Americas Georgia – Habitat for Humanity

We arose early and headed to Americus, Georgia (population 17,041) and surrounding areas on February 8th, our last day at Montezuma. Americus was founded by General John Americus Smith. While he was out on a scouting mission with his men he realized that there was a distance between towns so he came back in 1825 and purchased the land that would become Americus. The town was a simple courthouse town until the arrival of the railroad in 1854.

Our first stop was the welcome center on Lamar Street, where we got some recommendations of must sees and a helpful young woman gave us a couple of maps for self guided tours of the town. More about the maps later.

The Windsor Hotel on Lamar Street was practically next door so we stopped in. It is a spectacular five story Victorian hotel that was built in 1892. Many dignitaries, stars and GANGSTERS stayed there over the years. Most notorious was Al Capone who stayed in a suite for extended periods with his mistress. John Dillinger was another of notoriety that stayed on occasion. Locals have many stories to tell about their stays, including that a man still living in Americus is the son of Al Capone. More hotel info here:

A Thunderbird car show was in town. Look at all the lovelies above.

After the hotel tour we pulled out our new trusty self guided tour maps. I could not for the life of me read them. Frustrated I handed one of them over to Ray. We discovered that the maps were printed upside down and backwards. We honestly tried to follow them and ended up seeing a lot of 1800 homes despite the maps. I started calling this adventure the “snake eyed tour.” That name has stuck for other things that we have encountered on our trip. Funny….

We needed a break so we went over for a late lunch at Gladys’ Kitchen. It did not disappoint. For $7.75 you get a great home-cooked meal with choice of one meat, two veggies, bread, and dessert. I could have licked my plate! The butter bread was the best. Well, everything was good but that butter bread, good lord!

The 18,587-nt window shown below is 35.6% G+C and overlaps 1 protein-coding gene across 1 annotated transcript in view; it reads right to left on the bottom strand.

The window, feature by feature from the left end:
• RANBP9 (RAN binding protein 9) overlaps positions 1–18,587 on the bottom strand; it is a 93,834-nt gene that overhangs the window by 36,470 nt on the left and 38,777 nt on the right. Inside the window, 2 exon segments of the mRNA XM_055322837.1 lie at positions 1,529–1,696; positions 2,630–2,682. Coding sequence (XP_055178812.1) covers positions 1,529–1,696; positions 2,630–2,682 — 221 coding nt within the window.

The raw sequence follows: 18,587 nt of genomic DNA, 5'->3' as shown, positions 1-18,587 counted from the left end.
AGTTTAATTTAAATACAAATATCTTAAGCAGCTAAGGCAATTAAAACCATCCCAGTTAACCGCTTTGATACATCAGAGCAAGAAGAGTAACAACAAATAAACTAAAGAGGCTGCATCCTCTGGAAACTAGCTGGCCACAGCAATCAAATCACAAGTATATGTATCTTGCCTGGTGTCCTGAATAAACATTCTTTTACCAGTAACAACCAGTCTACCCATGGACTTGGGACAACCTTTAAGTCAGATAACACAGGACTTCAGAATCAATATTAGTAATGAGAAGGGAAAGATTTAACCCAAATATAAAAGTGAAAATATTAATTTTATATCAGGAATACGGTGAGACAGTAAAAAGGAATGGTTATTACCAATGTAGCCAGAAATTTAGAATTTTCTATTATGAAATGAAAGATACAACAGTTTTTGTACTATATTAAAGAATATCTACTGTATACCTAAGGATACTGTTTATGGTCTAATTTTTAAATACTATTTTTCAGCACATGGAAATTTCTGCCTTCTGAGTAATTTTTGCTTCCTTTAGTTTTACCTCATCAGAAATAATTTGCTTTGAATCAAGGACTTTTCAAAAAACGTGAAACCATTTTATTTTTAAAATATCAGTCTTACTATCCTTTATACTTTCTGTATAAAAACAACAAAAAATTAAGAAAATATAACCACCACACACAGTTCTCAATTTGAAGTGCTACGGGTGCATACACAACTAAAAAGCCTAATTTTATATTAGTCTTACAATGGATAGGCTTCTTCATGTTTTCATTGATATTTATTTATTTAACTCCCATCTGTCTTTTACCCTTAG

My meal was fried chicken, collards, black-eyed peas with limas, corn muffin, and blackberry cobbler. Ray had the fried chicken, peas and limas, fried okra, corn patty, and that scrumptious butter bread. I understand that Governor Deal and his wife eat there when in town. It is a great experience and the staff makes you feel like family.

Americus is the home of Habitat for Humanity. We toured the global village were copies of homes that are built all around the world (70 countries) are on display. Linda and Millard Fuller developed the concept for Habitat for Humanity while living at Koinonia Farm, an interracial Christian community farm outside of Americus. The farm was founded by farmer and biblical scholar Clarence Jordan in 1942. President Jimmy and Rosalyn Carter have been instrumental in raising awareness of this wonderful effort. The first international house was built in Zaire in 1973-1976, three years. When the Fullers returned to the USA they started Habitat for Humanity International in 1976. They have helped 13 million people through affordable housing. More info here:

It had been a long day of history and learning. We headed to camp to contemplate the things we had seen and learned. We were also thankful that the snake-eyed tour was over.

Ocmulgee National Monument / Hay House

February 4th day trip to Ocmulgee memorial to the peoples of antiquity. 17,000 year record of human life on the Macon Plateau. This place felt sacred and the artifacts and mounds of these people were breathtaking. This is a 702 acre site with Temple, ceremonial earth lodge, and funeral mounds. Most artifacts are from the years 900-1200.

These people were known as Creeks and are from the Mississippian period. We spent hours exploring these wonderful artifacts.

Me at the entrance to the Ceremonial Earth Lodge Mound.

View of Ceremonial Earth Lodge

Inside Ceremonial Lodge. The floor is 1000 years old.
Chieftains seat inside ceremonial lodge. Eagle effigy carved in floor in front. Once a year the sun shines through the door and highlighted where the chief sat. Truly this meant that he was THE Chief!
Ray going up to the Temple Mound.
Ray on steps to the Temple Mound.
View of Macon from the Temple Mound.
Enjoying the weather and the top of the Temple Mound.
The funeral mound with more than 100 graves. Much of this mound was lost when the railway went through in the 1830s.

After hours learning about human history, we moved on to tour the Hay House historic site in Macon. They Hay House is a beautiful 17,000 square foot marvel, built from 1855 to 1859 in the Italian Renaissance Revival Style, with all the modern conveniences. It was built by William Butler Johnston. He also became the keeper of the Confederate Treasury. There are rumors that Confederate gold is hidden in the walls and secret places of this home. To date, no one has found it. Johnston married at the age of 40 and took his bride on a 3 year honeymoon (called a grand tour) in Europe. The design for the house and the furnishings came from those travels.

Back of Hay House 1.
Back of Hay House 2.
Bryon Stained Glass in Stairwell.

Formal Dining Room.
Pantry Door from dining room.

Ball Room.
Double Living Room.
Sitting Room.

This ended our day. One of the takeaways from our two days in Macon: The people are the some of the most friendly and gracious that I have encountered in a very long time. Looking forward to what our tours tomorrow will bring.